THE LIBERTARIAN ENTERPRISE
Number 357, March 5, 2006
Is It the End of Neo-Conservatism Rather than the End of History?
Exclusive to TLE
Francis Fukuyama now thinks so apparently. One of the intellectual founding fathers of the neo-conservative movement, Johns Hopkins University professor and ex-Reagan administration apparatchik Francis Fukuyama now admits that neo-conservatism's core beliefs don't work in practice as well as they did in theory.
This is much like the crack-up that many of those on the left had to endure in the late 1980's as Soviet-style communist regimes started to tip, teeter, and then collapse. And much like then I now marvel at how many of the true believers among the neo-conservatives rationalize and explain away, much as the ex-communists did, how the ideas themselves that they'd devoted their lives and careers to were not actually wrong per se, but were merely misapplied and corrupted by the feckless bozos in the Reagan and Bush administrations. Not Dr. Fukuyama though. He admits that many of the grand ideas behind the neo-conservatives thought process were just flat out wrong. Ideas that Fukuyama formulated.
"The reaction against democracy promotion and an activist foreign policy", says Fukuyama in a recent piece in the New York Times Magazine, "may not end there. Those whom Walter Russell Mead labels Jacksonian conservativesred-state Americans whose sons and daughters are fighting and dying in the Middle Eastsupported the Iraq war because they believed that their children were fighting to defend the United States against nuclear terrorism, not to promote democracy. They don't want to abandon the president in the middle of a vicious war, but down the road the perceived failure of the Iraq intervention may push them to favor a more isolationist foreign policy, which is a more natural political position for them. A recent Pew poll indicates a swing in public opinion toward isolationism; the percentage of Americans saying that the United States 'should mind its own business' has never been higher since the end of the Vietnam War."
Clearly while Fukuyama is moving away from theory and toward reality, he has some distance yet to travel before he arrives there. "Isolationism" as the professor puts it and means it, is a pejorative term directed at those who dispute that America should be the self-styled sheriff of the world community. That America must be eternally and continually vigilant for uprisings, wars, terrorism, revolutions, trade disruptions, holy wars, disease epidemics, killer meteors, and whatever else. And further, America should always be ready, willing, and able to spend both blood and treasure in unlimited amounts to deal with them. However even the neo-conservative intellectual base in the conservative oriented news media is now starting to doubt and chafe at all this. Which is a good thing too.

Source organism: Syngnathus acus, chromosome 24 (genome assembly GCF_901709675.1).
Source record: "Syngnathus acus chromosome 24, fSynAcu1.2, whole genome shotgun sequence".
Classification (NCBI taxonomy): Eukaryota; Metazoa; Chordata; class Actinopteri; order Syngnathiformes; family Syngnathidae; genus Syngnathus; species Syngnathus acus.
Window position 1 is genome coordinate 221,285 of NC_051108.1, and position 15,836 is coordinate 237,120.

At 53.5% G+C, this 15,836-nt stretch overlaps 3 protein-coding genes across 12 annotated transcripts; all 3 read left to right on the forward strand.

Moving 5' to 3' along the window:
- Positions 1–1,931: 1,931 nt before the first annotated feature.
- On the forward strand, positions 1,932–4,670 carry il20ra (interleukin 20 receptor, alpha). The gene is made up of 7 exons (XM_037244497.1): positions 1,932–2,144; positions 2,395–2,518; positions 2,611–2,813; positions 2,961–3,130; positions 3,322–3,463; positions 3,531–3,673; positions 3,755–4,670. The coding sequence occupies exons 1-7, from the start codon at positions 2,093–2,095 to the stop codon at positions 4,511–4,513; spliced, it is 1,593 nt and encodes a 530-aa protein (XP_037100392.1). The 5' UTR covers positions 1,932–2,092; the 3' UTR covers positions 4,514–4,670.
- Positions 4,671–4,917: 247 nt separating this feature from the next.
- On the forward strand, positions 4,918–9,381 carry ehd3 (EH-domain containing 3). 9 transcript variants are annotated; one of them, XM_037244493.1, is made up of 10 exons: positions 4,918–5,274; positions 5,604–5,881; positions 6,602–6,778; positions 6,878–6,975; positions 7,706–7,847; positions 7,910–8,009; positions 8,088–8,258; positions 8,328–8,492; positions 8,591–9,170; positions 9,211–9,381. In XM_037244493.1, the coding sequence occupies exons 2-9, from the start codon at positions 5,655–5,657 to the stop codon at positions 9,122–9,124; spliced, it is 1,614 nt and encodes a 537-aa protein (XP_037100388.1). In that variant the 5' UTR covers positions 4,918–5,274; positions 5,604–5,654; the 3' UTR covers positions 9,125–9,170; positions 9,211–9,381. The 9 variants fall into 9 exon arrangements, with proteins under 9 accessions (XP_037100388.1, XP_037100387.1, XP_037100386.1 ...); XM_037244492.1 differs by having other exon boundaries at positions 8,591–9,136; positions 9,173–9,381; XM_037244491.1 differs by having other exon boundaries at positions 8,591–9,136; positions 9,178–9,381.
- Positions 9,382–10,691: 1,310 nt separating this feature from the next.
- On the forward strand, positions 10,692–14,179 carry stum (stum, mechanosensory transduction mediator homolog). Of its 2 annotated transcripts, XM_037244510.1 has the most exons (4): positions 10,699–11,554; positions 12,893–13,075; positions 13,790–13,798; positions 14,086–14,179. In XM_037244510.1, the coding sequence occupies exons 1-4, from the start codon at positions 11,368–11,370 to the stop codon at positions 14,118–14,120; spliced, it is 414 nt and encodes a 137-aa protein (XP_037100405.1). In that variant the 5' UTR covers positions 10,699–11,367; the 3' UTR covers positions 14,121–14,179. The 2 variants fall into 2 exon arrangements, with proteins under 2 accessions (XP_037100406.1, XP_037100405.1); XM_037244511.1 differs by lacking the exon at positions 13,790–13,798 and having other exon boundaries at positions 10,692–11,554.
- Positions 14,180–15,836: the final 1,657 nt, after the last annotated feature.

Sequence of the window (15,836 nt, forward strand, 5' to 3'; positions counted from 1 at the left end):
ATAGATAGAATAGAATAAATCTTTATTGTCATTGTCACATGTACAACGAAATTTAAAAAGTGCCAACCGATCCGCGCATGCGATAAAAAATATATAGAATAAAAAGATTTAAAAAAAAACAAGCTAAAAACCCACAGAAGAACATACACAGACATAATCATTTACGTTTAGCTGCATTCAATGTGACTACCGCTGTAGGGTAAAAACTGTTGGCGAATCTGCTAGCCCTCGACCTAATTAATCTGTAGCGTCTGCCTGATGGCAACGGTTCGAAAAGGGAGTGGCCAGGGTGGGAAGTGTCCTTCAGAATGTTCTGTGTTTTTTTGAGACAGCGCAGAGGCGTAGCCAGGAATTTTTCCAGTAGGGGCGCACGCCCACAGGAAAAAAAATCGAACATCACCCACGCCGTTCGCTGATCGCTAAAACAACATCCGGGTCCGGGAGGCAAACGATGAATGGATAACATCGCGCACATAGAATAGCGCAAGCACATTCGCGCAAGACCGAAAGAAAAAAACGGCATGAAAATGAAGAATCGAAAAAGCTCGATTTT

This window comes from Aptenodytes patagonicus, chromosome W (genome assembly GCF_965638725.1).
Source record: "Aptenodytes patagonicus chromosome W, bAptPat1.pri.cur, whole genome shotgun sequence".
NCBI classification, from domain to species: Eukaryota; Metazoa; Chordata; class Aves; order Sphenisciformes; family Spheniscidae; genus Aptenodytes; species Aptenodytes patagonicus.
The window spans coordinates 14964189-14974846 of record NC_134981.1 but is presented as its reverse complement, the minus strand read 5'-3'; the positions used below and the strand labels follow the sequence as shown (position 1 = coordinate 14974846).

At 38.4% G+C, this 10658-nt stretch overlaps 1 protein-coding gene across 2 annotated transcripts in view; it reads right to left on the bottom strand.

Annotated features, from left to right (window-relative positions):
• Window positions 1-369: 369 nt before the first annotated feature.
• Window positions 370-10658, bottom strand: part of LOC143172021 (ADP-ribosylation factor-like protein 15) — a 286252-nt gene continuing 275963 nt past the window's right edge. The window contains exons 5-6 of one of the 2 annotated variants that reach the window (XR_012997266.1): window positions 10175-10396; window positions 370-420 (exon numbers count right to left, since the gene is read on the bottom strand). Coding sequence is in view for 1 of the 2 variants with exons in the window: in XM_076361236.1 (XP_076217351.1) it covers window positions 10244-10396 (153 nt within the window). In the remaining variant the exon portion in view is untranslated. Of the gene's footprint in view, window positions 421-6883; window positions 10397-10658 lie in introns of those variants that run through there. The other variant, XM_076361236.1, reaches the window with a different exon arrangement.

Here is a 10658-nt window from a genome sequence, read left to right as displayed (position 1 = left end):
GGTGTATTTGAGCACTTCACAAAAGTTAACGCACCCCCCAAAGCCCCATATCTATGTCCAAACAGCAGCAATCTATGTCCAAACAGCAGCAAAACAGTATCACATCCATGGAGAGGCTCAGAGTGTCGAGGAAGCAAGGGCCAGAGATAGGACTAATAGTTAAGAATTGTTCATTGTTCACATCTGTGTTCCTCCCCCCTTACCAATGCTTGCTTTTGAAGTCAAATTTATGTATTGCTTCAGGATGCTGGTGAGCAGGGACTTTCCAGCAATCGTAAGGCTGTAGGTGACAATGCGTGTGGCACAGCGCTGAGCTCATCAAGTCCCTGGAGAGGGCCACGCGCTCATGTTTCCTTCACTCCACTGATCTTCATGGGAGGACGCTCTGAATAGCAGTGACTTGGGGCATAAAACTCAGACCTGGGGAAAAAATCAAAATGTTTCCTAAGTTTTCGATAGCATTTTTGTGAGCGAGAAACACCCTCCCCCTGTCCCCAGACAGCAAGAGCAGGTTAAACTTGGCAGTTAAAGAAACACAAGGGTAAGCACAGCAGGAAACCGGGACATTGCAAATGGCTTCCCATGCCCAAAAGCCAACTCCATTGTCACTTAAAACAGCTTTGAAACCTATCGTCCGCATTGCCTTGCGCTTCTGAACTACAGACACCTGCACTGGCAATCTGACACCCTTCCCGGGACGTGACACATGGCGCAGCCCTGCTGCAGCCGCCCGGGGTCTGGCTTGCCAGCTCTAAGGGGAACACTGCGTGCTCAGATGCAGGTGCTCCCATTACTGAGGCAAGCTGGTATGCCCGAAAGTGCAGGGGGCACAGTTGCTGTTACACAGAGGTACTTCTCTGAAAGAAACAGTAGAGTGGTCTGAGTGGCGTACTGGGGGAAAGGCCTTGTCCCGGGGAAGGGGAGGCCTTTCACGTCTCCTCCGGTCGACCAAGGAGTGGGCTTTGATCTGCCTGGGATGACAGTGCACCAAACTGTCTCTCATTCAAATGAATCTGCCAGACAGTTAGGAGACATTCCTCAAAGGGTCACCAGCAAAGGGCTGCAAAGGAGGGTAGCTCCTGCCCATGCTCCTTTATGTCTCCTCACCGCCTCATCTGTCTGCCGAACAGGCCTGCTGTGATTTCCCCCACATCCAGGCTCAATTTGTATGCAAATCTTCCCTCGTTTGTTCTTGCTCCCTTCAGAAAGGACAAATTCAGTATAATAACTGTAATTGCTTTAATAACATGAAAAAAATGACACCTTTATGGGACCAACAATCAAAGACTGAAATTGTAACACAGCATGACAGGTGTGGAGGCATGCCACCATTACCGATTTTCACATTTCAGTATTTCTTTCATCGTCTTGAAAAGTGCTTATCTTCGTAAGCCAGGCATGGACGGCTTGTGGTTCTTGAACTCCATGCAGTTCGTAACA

As Leon Hadar has argued persuasively in a recent article in the American Conservative merely toppling a dictator, a tyrant, or a ruling elite does not guarantee that a better form of governance will replace it. Liberal democracies are like gardens; the soil has to be prepared if the crop is to come in. Otherwise the weeds and weevils of disruption in the actual form of ethnic and religious strife, corruption, and economic collapse make the society-building schemes of the neo-conservative think tanks all for naught. Liberal democracy is not mankind's default position of governance. This notion was however the thesis of Dr. Fukuyama's first major work The End of History, which in essence said that it is.
And now some five years after a major terror attack against America, two invasions, billions spent, and thousands of dead and injured later Dr. Fukuyama magnanimously admits he was wrong. While this will likely not satisfy the parents of America's dead and maimed soldiers and Marines or the family's of the Iraqi and Afghani casualties either, at least Fukuyama is man enough and intellectually honest enough to now say he was wrong. Which is progress of sorts, eh?
Some at the Cold War's end, when The End of History was the toast of the town, voiced disagreement. They said that Fukuyama was dead wrong in both his historical analysis and critique. It turns out they were spot on right too.
Albert Einstein was reputed to have said that insanity consists of doing the same thing over and over and expecting a different result. Pop psychology though this may be, there is a point to be realized in Einstein's quip. Which is that political problems have to be solved politically. Any fair historical analysis of the continual resort to violence by governments, ancient or modern, to solve political problems has shown time and time again that it doesn't work.
Or at least it doesn't work for long. If it did, Israel would have the world's most secure borders, the Soviet Empire would still be standing, and America would have no drug users left after thirty some years of a war against them. And we all know how those exercises in statecraft by violence ended up.
Dr. Fukuyama appears to be following the wisdom of the hoary old American folk saying that goes: "When you find yourself in a hole, stop digging." Insight is the first step on the ladder of knowledge I would say. And Fukuyama is taking steps on the ladder to get out of the hole he's helped dig. And this is a good thing too. As the progenitor of the neo-conservative theory of a peaceful-world-order-by-the-imposition-of-liberal-democracy-on-everyone meme, he has the most credibility now to admit it may not be as easy as all that. Who better?